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Re: st: weighted regression
At 11:28 AM 1/14/2004 +0100, Ernest Berkhout wrote:
When doing regressions, I always use aweights. I'm a bit ignorant about
pweights but my guess is that they give the same results. However iweights
are very different! When you
Weights are discussed on pgs. 278-282 of the Stata 8 Users Guide. -help
weights- from within Stata gives a lot of the same info but not as much
explanation as to rationale. A few points:
* If you have a probability weighted sample and are using aweights rather
than pweights, you are probably doing it wrong! Or so says the users
guide. You have the consolation of knowing you are not alone. As an SPSS
user, I believe I have always been using the equivalent of aweights, as
pweights are not an option.
* As I understand it, the main difference between aweights and pweights is
that with pweights, you get robust standard errors. aweights and pweights
produce the same point estimates but different standard errors. The users
guide explains the rationale for this.
* I don't understand the practical difference between fweights and
iweights. The guide says that iweights are usually used by programmers;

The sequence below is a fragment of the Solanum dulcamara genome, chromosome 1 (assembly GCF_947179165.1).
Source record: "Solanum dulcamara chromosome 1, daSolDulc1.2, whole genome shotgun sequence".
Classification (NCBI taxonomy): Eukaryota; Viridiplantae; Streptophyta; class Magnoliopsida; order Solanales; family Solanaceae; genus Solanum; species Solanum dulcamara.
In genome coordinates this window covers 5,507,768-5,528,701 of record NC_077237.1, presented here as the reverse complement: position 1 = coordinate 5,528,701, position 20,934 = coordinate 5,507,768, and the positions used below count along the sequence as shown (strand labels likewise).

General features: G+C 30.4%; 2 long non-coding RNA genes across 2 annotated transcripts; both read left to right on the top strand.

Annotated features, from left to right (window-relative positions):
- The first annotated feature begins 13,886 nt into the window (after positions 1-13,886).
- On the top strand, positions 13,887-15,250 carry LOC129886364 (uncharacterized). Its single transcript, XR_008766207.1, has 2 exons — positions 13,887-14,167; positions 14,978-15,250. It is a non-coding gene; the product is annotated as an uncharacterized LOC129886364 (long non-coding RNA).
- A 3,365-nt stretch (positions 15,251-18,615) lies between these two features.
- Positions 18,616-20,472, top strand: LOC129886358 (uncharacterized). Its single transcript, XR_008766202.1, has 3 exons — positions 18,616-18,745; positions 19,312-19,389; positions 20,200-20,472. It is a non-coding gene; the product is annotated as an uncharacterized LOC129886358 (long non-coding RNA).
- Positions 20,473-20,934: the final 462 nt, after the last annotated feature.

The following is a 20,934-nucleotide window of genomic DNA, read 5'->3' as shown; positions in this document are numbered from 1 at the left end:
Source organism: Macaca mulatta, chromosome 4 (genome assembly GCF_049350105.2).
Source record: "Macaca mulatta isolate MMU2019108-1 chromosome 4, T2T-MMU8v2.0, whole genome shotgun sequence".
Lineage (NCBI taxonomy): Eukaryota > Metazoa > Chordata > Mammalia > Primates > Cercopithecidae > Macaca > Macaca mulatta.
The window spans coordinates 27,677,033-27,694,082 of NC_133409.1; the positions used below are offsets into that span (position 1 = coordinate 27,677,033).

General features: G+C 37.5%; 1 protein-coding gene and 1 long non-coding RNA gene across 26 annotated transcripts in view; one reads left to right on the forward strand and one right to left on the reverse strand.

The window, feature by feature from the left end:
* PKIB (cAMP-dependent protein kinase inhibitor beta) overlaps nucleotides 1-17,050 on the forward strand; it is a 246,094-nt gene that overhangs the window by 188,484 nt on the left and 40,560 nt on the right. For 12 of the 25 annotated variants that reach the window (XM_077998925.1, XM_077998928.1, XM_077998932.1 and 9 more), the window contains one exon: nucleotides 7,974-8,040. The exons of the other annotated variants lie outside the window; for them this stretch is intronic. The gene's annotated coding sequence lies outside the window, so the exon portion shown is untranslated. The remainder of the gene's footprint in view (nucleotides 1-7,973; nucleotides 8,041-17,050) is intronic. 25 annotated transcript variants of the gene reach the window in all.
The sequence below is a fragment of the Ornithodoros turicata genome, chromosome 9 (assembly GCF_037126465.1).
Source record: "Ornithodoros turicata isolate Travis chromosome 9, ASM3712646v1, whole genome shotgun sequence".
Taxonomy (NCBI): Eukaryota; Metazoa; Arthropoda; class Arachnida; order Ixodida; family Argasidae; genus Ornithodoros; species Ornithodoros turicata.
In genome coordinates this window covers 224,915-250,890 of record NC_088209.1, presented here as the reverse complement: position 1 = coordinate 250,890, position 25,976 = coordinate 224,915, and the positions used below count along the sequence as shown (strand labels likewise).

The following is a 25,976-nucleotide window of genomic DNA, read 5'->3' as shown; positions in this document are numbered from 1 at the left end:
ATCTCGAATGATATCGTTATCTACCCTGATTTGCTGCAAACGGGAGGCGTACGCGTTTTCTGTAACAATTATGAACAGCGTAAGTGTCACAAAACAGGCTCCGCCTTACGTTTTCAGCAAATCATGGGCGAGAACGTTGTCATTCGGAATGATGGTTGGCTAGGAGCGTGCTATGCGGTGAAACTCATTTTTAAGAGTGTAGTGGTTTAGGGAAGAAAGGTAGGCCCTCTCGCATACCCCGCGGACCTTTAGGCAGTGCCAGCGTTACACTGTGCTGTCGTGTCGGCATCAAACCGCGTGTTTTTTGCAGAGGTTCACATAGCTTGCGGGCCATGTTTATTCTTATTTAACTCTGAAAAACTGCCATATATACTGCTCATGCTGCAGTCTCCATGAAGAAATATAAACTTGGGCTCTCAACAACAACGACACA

why they don't use fweights instead, I don't know.
* Back in December there was a discussion as to whether you should weight
at all; see Dick Campbell's message at
and the followups. Dick cited a very good 1994 article by Winship and
Radbill saying that the answer was usually no. Left unclear to me is
whether that is still true with Stata 2004 and its pweights and svy
commands. My reading of the Users Guide is that you should use pweights
rather than not weight at all. If there is a more contemporary discussion
of these issues I would like to see it.
* Finally, going back to the original question: the idea behind pweights
is that your sampling scheme deliberately oversampled some groups, e.g.
minorities are overrepresented. However, the original question made it
sound like underrepresentation of some groups just sort of happened; it
wasn't a matter of the research design. If nonresponse was random then I
suppose pweights may be ok; but if there are systematic biases in the
sample then I'm not sure that pweights really solves them. Another of my
weak areas is post-sampling adjustments, but my understanding is that this
is a weak area for Stata too, and something that is being worked
on. Again, I'd be interested in hearing more on this.
Richard Williams, Associate Professor
OFFICE: (574)631-6668, (574)631-6463
WWW (personal): http://www.nd.edu/~rwilliam
WWW (department): http://www.nd.edu/~soc
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